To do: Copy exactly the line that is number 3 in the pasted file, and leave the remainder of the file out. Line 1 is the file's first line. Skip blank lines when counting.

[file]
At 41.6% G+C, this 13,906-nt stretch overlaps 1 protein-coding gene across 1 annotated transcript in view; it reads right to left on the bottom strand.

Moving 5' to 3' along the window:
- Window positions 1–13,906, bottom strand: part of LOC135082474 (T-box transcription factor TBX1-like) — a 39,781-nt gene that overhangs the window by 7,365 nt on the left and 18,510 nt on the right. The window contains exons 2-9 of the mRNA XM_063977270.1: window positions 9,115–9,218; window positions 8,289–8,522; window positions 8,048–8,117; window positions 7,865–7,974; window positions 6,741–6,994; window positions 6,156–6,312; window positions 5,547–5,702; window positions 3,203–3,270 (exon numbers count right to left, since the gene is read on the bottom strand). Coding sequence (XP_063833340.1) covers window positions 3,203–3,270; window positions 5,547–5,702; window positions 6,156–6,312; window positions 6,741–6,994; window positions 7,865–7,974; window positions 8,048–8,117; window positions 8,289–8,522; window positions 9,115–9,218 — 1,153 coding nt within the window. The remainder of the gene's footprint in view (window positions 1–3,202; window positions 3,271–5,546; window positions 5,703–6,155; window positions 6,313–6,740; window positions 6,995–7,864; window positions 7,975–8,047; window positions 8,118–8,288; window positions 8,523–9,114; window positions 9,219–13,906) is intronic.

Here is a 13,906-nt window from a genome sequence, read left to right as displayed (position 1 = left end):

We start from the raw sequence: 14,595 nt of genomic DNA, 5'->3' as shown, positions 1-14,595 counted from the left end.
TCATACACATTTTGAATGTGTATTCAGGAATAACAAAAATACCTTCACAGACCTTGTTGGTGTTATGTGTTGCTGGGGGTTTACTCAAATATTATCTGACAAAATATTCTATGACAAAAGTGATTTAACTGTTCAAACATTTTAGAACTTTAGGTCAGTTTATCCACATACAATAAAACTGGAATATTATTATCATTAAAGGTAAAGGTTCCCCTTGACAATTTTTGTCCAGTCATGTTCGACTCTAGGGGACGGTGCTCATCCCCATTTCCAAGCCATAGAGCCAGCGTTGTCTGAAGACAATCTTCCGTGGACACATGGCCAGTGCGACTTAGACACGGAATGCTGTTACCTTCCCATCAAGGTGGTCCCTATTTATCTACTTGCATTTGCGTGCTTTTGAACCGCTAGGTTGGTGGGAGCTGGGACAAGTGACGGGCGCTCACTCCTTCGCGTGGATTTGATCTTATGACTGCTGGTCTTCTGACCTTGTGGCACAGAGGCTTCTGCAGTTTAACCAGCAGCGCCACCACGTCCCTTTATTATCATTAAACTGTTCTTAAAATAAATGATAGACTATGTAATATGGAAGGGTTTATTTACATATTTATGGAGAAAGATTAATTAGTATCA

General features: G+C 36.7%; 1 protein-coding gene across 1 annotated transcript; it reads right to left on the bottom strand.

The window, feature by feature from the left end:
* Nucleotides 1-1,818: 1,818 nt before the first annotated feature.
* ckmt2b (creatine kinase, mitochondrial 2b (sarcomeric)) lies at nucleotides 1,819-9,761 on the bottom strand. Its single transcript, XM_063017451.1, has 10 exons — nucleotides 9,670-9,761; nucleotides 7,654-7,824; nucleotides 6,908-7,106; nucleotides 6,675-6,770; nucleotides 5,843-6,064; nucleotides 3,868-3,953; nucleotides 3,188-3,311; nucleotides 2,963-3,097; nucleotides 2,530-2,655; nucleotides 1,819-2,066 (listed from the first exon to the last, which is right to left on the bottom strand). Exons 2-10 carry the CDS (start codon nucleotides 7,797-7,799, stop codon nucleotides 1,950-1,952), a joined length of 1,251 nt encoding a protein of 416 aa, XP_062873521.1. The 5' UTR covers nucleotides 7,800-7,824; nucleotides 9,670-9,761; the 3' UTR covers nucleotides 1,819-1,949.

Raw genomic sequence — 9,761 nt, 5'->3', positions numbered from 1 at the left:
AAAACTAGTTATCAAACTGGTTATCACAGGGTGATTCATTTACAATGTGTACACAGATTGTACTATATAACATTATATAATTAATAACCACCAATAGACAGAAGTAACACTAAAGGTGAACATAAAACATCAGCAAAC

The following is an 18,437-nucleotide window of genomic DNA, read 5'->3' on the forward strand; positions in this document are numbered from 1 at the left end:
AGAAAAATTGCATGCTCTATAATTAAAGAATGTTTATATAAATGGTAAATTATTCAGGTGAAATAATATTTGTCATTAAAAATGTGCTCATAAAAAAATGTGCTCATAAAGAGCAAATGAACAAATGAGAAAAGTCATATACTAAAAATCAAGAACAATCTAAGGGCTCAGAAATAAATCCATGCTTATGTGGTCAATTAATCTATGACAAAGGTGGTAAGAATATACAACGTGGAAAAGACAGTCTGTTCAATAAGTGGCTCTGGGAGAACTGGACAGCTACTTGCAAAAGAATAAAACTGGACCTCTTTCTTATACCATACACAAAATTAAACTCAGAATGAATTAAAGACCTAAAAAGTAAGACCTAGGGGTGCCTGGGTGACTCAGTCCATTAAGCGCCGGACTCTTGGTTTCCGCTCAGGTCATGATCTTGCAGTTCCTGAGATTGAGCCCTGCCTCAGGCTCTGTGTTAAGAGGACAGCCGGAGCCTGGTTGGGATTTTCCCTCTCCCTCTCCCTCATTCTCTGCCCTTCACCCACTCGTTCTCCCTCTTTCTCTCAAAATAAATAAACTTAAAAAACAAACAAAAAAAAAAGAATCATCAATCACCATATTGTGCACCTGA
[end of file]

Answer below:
- Window positions 1–13,906, bottom strand: part of LOC135082474 (T-box transcription factor TBX1-like) — a 39,781-nt gene that overhangs the window by 7,365 nt on the left and 18,510 nt on the right. The window contains exons 2-9 of the mRNA XM_063977270.1: window positions 9,115–9,218; window positions 8,289–8,522; window positions 8,048–8,117; window positions 7,865–7,974; window positions 6,741–6,994; window positions 6,156–6,312; window positions 5,547–5,702; window positions 3,203–3,270 (exon numbers count right to left, since the gene is read on the bottom strand). Coding sequence (XP_063833340.1) covers window positions 3,203–3,270; window positions 5,547–5,702; window positions 6,156–6,312; window positions 6,741–6,994; window positions 7,865–7,974; window positions 8,048–8,117; window positions 8,289–8,522; window positions 9,115–9,218 — 1,153 coding nt within the window. The remainder of the gene's footprint in view (window positions 1–3,202; window positions 3,271–5,546; window positions 5,703–6,155; window positions 6,313–6,740; window positions 6,995–7,864; window positions 7,975–8,047; window positions 8,118–8,288; window positions 8,523–9,114; window positions 9,219–13,906) is intronic.